Snoop Dogg has been spitting rhymes for over two decades and it has earned him a reputation as one of the greatest MCs of all time. But the legend has come to a crossroads in his career.

Yesterday (July 30) during a press conference at the legendary Miss Lilly Caribbean restaurant in New York City, Snoop talked about a spiritual and musical awakening.

He's going under the alias "Snoop Lion," his reggae alter-ego, and putting recording rap albums on the backburner to venture into reggae music. His new LP Reincarnated is slated for release later this year.

"I've been the greatest, top five top 10 [MC]," he told the reporters yesterday. "When you win so many accolades for something you've mastered, you wanna try something different."

Snoop described recording reggae as a "breath of fresh air" and maybe more importantly a "challenge."

"This feels like I'm 19,20 years old and I can go 20 more years," the rap veteran said of his reincarnation. "Rap is not a challenge. No disrespect, but they can't fuck with me in rap.”

The Long Beach, California native also acknowledged that a lot of younger MCs look up to him as an "Uncle."

Several months ago, Snoop traveled to Jamaica in search of answers.

"The spirit told me to basically find something connected to Bob Marley's spirit,” he disclosed. “I've always said I'm Bob Marley reincarnated.”

In Jamaica, Snoop was moved to record an entire reggae album. He called on producer Diplo, as well as an assortment of songwriters. He also decided on his new name "Snoop Lion" after meeting with a Berhane Priest.

"He told me ‘Snoop Dogg is no more,’" the iconic MC revealed.  "I wanna bury Snoop Dogg and become Snoop Lion. I didn't know that until I went to Berhane Center."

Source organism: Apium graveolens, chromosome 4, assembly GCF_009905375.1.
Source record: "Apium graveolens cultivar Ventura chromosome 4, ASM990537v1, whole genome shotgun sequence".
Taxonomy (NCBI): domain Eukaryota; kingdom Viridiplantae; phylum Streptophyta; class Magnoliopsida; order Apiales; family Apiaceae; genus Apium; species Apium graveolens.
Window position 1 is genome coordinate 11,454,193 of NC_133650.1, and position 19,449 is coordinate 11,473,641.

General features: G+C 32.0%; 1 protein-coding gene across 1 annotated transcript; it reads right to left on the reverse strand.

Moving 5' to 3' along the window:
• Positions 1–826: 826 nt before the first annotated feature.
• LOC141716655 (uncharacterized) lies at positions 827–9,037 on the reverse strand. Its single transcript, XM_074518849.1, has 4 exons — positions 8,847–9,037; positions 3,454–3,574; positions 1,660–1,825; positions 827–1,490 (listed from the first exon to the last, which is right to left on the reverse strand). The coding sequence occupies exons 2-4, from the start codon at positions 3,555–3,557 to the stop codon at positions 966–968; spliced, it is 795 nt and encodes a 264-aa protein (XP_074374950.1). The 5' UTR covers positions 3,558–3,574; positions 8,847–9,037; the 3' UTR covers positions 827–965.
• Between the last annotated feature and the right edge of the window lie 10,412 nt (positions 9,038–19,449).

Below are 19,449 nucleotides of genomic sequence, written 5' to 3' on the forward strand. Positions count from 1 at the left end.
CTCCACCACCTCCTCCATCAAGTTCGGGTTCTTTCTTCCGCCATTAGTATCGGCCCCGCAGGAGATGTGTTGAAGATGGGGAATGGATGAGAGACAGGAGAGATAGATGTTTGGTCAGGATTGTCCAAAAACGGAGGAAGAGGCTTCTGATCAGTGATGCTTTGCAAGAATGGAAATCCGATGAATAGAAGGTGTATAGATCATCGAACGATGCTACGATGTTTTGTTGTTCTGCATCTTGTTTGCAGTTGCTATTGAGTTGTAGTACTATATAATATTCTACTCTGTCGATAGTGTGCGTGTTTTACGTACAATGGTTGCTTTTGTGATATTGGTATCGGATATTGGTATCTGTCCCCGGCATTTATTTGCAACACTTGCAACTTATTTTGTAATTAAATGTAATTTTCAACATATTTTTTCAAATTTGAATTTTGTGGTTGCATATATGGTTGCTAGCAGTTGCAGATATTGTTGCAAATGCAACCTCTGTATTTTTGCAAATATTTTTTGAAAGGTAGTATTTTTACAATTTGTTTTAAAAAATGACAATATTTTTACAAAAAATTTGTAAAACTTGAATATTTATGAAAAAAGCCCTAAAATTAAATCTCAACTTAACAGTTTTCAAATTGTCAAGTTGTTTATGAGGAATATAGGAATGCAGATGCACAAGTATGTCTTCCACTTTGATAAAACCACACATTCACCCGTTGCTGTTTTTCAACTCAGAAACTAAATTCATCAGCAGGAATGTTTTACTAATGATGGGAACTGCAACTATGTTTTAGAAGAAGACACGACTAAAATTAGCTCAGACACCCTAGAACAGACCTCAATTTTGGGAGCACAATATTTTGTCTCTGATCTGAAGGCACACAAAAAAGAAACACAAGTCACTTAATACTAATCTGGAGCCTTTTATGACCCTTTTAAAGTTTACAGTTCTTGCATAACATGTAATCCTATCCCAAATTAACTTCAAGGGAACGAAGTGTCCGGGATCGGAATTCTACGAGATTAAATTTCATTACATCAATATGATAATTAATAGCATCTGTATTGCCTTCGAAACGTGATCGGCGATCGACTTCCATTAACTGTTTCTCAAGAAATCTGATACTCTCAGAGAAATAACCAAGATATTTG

When the event's host and moderator Sway asked Snoop if this change meant he was going to officially convert and become Rastafarian, Snoop answered:

"I felt like I've always been Rastafari,” he said. “I just didn't have my third eye open."

Snoop also was clear to say he hasn't written off making new rap music and he definitely was not denouncing the music he's made in the past (Snoop actually performed the entire Doggystyle album at an NYC Concert on Sunday). It's just that reggae is where he is as an artist and a man right now.

"I don't wanna come off the rollercoaster. I'mma ride it out," he said.

Diplo said it is a producer's "dream" to work with an artist for an entire project and he was honored to get down with Snoop.

"The chemistry was amazing," Diplo boasted. "The music we wrote all together is some of the best I've ever been apart of."

Later, Snoop got the ultimate co-sign from Rohan Marley—son of Bob—who was in attendance.

"Music in general is universal," Marley said. “Jamaica is part of music, we don't separate ourselves. We embrace Snoop. We love Snoop Lion."

Among the tracks Lion previewed were his first single, "La La La," and "No Guns Allowed," on which he calls for an end to firearm violence.

"I can't keep taking them to the dead-end street and dropping them off," Snoop said about the messages to his fans.

The Dogg's Jamaican Journey was filmed by Vice TV. The documentary goes to the Toronto Film Festival in September and is slated for proper release at the top of 2013.—Shaheem Reid (@ShaheemReid)